This week, identical bills to better protect the menhaden population in the Chesapeake Bay and along the Atlantic coast were unanimously voted out of legislative panels with recommendations for approval in the Virginia House of Delegates and State Senate. (Read news reports here and here.)
If ultimately passed and signed into law by the governor as expected, the legislation will bring Virginia into compliance with menhaden conservation measures adopted last month by the Atlantic States Marine Fisheries Commission. The interstate commission concluded that the coast-wide population of menhaden has routinely experienced overfishing, is currently at historic lows, and the annual harvest should be cut 20 percent to begin rebuilding the population.
Virginia is home to the largest menhaden harvest operation, the Omega Protein Corporation, which annually catches thousands of tons of menhaden, vacuuming them from giant nets and bringing them to Reedville, a tiny town on Virginia’s Northern Neck peninsula. There the fish are processed into fish oil and meal for a variety of products. Because Omega Protein accounts for so much of the menhaden harvest, it is critical that the company’s Virginia operation be a part of the conservation effort.
Menhaden also are netted and used by watermen to catch blue crabs in the Bay and lobsters in New England. Between the bait industry and Omega Protein, menhaden provide the basis for hundreds of jobs and millions of dollars in economic activity in Virginia and beyond. A shutdown of the Virginia fishery would be economically devastating.
But besides being an economic driver, menhaden are also an ecological powerhouse. The small forage fish is an energy-rich food for scores of marine animals, including striped bass, bluefish, weakfish, loons, pelicans, ospreys, eagles, and dolphins. Depressed menhaden numbers affect the health of these species; there already is some evidence the Chesapeake Bay’s striped bass and osprey populations are being hurt by fewer menhaden. The impact extends to important commercial and recreational fisheries that target striped bass and other popular finfish.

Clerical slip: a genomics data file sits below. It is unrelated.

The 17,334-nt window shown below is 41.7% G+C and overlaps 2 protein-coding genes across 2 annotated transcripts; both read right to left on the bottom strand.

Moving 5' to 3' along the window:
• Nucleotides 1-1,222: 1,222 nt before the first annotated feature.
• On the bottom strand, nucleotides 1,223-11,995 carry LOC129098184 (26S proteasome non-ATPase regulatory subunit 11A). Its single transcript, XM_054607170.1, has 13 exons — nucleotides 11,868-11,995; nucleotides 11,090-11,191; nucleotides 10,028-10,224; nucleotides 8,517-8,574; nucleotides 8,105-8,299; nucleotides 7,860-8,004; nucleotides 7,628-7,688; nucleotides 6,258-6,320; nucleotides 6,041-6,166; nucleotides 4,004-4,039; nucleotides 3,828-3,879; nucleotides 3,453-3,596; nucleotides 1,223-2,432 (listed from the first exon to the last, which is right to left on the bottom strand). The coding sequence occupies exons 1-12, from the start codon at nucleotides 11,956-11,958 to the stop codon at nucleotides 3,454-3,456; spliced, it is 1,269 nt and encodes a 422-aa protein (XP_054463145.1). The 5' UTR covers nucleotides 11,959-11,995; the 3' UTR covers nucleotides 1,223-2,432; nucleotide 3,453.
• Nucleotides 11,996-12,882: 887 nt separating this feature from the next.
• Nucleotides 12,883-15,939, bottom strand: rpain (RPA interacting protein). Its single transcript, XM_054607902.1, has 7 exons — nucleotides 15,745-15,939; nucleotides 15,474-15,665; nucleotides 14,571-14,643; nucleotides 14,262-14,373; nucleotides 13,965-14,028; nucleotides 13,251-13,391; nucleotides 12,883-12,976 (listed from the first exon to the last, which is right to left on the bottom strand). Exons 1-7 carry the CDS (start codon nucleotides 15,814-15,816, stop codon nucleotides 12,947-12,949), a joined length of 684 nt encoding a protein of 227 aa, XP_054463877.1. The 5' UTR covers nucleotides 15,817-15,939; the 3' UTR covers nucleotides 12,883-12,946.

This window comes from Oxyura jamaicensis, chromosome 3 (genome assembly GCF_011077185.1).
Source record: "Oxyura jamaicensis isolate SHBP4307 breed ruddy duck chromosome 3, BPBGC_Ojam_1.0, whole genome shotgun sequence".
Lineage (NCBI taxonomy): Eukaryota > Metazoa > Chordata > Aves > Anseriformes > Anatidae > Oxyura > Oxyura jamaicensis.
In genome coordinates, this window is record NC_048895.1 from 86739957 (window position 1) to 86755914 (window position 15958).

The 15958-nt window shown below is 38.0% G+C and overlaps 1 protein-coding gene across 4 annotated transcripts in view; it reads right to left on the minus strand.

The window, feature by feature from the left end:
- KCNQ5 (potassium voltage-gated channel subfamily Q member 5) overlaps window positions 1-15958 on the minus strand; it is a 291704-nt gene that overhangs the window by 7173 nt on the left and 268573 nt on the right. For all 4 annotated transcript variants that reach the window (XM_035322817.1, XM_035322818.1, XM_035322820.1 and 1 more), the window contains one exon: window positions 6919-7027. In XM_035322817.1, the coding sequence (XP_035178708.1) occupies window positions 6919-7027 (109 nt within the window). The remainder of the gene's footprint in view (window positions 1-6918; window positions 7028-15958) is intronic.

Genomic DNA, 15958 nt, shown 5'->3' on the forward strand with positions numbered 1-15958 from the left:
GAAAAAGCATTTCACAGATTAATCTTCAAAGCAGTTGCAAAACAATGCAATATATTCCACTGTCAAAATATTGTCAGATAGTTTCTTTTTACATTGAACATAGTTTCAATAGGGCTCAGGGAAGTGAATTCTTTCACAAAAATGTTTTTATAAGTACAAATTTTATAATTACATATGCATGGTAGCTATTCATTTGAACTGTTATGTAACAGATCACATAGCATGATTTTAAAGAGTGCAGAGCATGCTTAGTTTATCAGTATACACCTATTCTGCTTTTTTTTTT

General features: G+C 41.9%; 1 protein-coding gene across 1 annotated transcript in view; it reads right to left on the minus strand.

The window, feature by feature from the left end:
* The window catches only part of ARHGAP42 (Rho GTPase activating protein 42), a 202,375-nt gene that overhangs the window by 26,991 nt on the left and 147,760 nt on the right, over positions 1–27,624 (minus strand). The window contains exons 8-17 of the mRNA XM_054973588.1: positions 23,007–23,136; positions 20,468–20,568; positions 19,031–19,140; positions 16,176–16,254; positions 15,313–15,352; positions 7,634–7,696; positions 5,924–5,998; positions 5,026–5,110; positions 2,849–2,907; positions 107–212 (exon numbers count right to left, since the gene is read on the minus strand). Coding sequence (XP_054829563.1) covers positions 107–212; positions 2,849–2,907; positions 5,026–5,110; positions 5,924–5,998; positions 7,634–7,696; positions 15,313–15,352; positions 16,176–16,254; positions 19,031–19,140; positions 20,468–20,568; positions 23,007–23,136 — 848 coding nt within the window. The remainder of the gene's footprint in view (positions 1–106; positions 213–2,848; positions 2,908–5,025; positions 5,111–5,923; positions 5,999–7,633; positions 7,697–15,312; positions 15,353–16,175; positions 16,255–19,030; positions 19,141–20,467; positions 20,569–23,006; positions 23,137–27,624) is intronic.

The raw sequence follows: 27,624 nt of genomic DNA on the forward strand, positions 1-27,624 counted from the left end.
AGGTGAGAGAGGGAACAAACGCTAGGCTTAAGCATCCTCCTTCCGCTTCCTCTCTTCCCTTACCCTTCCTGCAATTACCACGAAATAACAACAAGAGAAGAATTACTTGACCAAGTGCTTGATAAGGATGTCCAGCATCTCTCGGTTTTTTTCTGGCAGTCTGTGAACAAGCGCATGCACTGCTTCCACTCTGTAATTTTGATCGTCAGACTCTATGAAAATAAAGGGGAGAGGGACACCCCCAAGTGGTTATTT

So the favorable votes this week in the Virginia legislature, even if only in committees and subcommittees, are important first steps toward ensuring a healthy menhaden population, a healthy marine ecosystem, and a healthy Virginia economy.
The votes also represent a major legislative shift. In recent years, efforts to better manage menhaden have been singularly unsuccessful in Virginia’s General Assembly. Most bills have died before making it out of subcommittee.
“We appreciate that legislators recognize the importance of taking immediate action to protect menhaden and the Virginia fisheries dependent upon them,” says Chesapeake Bay Foundation Virginia Executive Director Ann Jennings (above left, testifying this week before a House of Delegates subcommittee).
She particularly noted the leadership of Delegates Lee Ware, Barry Knight and Edward Scott, Senator Richard Stuart, and the administration of Gov. Bob McDonnell, all of whom either initiated or have helped shepherd the legislation.
“We are hopeful the legislation will gain final approval by the full House and Senate,” Jennings adds.
So should everyone who cares about the Bay and its legendary natural and economic resources.
Chesapeake Bay Foundation